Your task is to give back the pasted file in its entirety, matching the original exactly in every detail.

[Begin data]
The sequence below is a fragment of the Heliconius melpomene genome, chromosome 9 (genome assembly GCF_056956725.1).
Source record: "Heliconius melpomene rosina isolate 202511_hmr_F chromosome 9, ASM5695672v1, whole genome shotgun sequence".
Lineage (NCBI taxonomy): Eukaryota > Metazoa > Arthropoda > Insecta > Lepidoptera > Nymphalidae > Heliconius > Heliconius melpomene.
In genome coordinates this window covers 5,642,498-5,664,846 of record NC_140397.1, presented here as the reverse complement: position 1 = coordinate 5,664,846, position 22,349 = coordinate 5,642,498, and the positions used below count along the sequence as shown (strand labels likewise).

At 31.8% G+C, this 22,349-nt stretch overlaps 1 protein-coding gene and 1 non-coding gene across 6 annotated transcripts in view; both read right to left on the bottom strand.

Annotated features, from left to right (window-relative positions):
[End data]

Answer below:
The sequence below is a fragment of the Heliconius melpomene genome, chromosome 9 (genome assembly GCF_056956725.1).
Source record: "Heliconius melpomene rosina isolate 202511_hmr_F chromosome 9, ASM5695672v1, whole genome shotgun sequence".
Lineage (NCBI taxonomy): Eukaryota > Metazoa > Arthropoda > Insecta > Lepidoptera > Nymphalidae > Heliconius > Heliconius melpomene.
In genome coordinates this window covers 5,642,498-5,664,846 of record NC_140397.1, presented here as the reverse complement: position 1 = coordinate 5,664,846, position 22,349 = coordinate 5,642,498, and the positions used below count along the sequence as shown (strand labels likewise).

At 31.8% G+C, this 22,349-nt stretch overlaps 1 protein-coding gene and 1 non-coding gene across 6 annotated transcripts in view; both read right to left on the bottom strand.

Annotated features, from left to right (window-relative positions):